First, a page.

NEARLY half of Yes voters said they would either definitely or probably vote for a party led by Alex Salmond, a new poll has revealed.

The poll, published on the pro-independence Wings Over Scotland blog, found 26% of Scottish voters would either definitely or probably give their list vote to a Salmond-led list party.

The research, conducted last week by Panelbase, found 45% of those who voted Yes in 2014 said they would either definitely or probably vote for Salmond’s party, with another 33% not prepared to rule it out, and 11% of No voters agreed.

The question is purely hypothetical as Salmond has not said he is setting up his own party.

A massive 40% of SNP voters say they’d definitely or probably vote for a Salmond party, and surprisingly 31% of 2019 Labour voters who would too (along with 9% of Tories and 7% of LibDems).

"It’s logical," Stuart Campbell, who runs Wings Over Scotland, said. "A very large minority of Scottish Labour voters – polls consistently suggest anywhere between 30% and 40% – want independence, but their party is an irrelevant joke with no hope of any kind of power and it keeps doubling and tripling down on its total intransigence on the constitution." 

"Any Yes supporters still voting for it at this point must be pretty implacably hostile to the SNP, but they might well view a party fronted by Salmond as a welcome thorn in its side as well as a positive force for indy. (And they’d likely be right.)"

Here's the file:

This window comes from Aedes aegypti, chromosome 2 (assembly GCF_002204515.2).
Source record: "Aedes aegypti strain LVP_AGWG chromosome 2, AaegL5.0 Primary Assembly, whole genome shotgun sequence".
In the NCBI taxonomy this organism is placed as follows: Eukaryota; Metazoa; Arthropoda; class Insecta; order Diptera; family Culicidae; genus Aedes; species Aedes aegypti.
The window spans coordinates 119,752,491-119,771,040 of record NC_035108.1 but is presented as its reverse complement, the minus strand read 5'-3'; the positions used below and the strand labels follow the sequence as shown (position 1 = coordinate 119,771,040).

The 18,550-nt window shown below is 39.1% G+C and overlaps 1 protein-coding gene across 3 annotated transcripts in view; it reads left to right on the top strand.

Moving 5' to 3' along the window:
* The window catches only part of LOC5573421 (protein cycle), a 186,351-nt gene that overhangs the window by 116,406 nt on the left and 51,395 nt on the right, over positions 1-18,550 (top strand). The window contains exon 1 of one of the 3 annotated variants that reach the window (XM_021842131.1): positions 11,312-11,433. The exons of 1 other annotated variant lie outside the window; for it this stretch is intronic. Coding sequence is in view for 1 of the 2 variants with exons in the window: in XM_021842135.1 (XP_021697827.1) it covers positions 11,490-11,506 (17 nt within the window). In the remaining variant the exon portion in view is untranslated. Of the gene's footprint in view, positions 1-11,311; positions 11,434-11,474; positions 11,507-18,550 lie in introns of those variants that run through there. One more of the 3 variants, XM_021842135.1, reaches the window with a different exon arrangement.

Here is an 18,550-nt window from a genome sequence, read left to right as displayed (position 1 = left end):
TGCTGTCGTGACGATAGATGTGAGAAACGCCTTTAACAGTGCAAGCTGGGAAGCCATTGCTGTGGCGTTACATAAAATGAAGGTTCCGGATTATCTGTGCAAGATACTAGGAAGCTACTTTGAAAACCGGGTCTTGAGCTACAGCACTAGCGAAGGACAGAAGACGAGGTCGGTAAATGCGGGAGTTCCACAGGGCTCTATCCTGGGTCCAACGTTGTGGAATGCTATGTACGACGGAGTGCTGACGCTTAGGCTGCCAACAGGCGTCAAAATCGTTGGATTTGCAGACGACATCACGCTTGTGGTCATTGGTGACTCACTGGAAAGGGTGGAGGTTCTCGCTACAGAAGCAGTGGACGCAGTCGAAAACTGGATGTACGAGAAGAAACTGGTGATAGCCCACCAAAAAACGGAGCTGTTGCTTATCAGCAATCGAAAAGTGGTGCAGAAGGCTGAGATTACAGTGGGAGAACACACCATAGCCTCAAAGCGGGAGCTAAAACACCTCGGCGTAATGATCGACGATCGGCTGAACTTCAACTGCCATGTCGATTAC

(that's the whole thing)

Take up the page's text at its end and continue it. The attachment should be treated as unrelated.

There was no noticeable difference in the level of his definite-or-probable support among Remain and Leave voters, coming in at 27% and 26% respectively.

And despite Salmond being accused of sexually assaulting nine women, there wasn't much of a gap between men and women, with 29% and 24% respectively.

Support for the former First Minister was highest among the youngest age groups, with 33% of 16-34 voters saying they would definitely or probably back his party if he created one, and 28% of those from 35 to 54. Only Salmond’s contemporaries in the oldest age group – those most likely to be Unionist – bucked the trend, scoring just 18%.

While 28% of native Scots and 23% of those from beyond the UK were supportive, only 12% of those respondents resident in Scotland but born in England (around 9% of the sample) said they’d vote for Salmond's party.

Campbell said the poll proves that if Salmond did set up his own party then the SNP "would be under unprecedented pressure to actually get moving and do something about independence".

He added: "If [Salmond] did re-enter the fray, it seems very clear from these findings that the 'both votes SNP' strategy that wasted close to a million votes in 2016 would be blown clean out of the water.

"Holyrood would have a vast pro-indy majority, dozens of Unionist seatwarmers would be out on their ears, and – and here’s where the scenario differs from the SNP/indy majority currently being suggested by Holyrood opinion polling – the SNP would be under unprecedented pressure to actually get moving and do something about independence."